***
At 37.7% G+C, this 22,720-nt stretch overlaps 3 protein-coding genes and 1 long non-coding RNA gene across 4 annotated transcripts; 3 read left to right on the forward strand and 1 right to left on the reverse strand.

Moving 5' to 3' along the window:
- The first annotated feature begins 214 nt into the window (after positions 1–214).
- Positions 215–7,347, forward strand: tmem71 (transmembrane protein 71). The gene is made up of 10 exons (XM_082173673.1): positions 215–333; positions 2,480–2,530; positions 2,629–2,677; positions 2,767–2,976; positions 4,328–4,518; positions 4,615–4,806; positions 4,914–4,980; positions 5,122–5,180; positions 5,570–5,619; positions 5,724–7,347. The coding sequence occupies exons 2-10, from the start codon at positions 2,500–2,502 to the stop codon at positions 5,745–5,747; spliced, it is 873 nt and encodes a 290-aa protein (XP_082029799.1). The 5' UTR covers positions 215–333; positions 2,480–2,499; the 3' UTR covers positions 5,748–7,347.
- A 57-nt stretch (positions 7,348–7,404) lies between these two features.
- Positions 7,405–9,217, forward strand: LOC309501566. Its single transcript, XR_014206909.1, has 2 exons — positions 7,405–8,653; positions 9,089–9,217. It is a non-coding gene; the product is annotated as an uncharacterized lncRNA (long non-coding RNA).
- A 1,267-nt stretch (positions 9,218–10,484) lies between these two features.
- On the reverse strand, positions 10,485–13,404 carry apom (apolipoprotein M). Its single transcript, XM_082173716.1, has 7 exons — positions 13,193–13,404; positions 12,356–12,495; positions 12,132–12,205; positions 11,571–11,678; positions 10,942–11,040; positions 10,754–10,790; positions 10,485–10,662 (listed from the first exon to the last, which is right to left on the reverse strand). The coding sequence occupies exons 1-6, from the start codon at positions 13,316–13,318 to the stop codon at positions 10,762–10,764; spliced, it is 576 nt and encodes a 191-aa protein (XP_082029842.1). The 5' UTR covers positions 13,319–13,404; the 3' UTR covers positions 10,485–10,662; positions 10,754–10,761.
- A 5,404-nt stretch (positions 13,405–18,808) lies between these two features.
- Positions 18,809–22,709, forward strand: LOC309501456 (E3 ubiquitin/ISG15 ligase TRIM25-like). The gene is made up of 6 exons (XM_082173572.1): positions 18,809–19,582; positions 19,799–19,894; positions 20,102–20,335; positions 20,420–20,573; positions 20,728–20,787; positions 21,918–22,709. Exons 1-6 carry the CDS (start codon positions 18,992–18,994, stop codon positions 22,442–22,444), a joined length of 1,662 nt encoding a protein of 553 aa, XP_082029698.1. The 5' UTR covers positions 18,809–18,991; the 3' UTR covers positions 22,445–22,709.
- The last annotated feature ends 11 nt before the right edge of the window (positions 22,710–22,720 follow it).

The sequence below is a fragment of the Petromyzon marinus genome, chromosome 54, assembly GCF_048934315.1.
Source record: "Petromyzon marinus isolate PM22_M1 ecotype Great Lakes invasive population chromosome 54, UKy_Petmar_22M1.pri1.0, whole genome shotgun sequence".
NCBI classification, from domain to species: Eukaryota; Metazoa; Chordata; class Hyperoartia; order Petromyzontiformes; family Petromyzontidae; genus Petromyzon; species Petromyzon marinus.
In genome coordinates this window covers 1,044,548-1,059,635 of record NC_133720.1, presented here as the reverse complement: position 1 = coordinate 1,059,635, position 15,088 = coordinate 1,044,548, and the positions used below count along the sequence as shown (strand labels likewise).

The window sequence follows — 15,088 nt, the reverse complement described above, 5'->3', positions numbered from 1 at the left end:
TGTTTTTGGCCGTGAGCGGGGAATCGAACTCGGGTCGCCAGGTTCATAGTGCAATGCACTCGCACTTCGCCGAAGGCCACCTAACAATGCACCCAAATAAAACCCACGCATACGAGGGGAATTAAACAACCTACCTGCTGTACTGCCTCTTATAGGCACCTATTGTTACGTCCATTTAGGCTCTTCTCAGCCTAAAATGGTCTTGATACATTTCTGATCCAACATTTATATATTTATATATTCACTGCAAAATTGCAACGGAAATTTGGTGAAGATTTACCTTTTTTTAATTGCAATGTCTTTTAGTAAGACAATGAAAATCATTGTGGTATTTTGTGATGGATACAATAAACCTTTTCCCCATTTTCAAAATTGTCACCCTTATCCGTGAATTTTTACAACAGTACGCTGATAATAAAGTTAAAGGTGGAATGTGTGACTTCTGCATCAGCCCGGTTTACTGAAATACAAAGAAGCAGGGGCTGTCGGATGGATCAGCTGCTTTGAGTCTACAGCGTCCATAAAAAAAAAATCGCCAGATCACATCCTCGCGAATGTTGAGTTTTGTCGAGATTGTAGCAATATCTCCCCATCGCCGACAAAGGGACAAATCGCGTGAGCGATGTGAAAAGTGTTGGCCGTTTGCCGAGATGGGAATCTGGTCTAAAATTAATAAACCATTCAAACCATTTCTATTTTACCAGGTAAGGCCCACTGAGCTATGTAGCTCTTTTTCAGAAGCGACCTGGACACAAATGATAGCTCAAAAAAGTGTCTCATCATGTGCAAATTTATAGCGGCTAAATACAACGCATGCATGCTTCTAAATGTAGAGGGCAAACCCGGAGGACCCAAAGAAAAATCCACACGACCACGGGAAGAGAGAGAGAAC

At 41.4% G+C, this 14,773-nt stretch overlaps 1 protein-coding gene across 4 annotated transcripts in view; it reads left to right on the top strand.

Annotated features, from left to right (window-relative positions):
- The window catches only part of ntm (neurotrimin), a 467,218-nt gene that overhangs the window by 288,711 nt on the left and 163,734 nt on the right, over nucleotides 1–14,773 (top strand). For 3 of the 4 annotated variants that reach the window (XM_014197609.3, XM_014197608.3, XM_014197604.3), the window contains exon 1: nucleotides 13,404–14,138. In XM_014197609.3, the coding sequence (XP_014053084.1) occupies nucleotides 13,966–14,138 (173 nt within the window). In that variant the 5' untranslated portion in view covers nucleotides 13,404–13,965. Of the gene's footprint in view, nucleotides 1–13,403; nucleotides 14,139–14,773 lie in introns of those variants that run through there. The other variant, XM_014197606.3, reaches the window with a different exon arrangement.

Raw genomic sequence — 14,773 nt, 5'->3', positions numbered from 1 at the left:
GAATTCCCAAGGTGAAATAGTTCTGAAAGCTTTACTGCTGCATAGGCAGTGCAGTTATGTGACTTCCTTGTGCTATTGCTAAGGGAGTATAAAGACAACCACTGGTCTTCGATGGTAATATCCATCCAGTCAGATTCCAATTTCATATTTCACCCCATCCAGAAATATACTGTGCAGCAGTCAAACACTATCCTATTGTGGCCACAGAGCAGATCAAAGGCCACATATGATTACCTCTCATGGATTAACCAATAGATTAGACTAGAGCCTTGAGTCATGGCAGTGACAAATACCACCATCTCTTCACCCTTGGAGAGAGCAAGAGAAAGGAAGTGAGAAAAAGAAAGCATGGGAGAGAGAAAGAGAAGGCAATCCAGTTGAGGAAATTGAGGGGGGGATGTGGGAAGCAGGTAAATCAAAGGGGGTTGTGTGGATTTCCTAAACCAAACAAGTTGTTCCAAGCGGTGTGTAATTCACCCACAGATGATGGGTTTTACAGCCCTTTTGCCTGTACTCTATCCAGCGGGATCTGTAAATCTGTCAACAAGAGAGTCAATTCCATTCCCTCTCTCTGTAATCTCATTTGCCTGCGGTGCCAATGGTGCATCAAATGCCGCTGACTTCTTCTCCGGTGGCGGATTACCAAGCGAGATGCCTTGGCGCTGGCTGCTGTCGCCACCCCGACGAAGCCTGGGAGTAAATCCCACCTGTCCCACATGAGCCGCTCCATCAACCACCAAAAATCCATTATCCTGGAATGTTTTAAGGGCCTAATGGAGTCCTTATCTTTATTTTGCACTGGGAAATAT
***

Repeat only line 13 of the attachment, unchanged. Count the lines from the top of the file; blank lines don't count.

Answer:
Source record: "Petromyzon marinus isolate PM22_M1 ecotype Great Lakes invasive population chromosome 54, UKy_Petmar_22M1.pri1.0, whole genome shotgun sequence".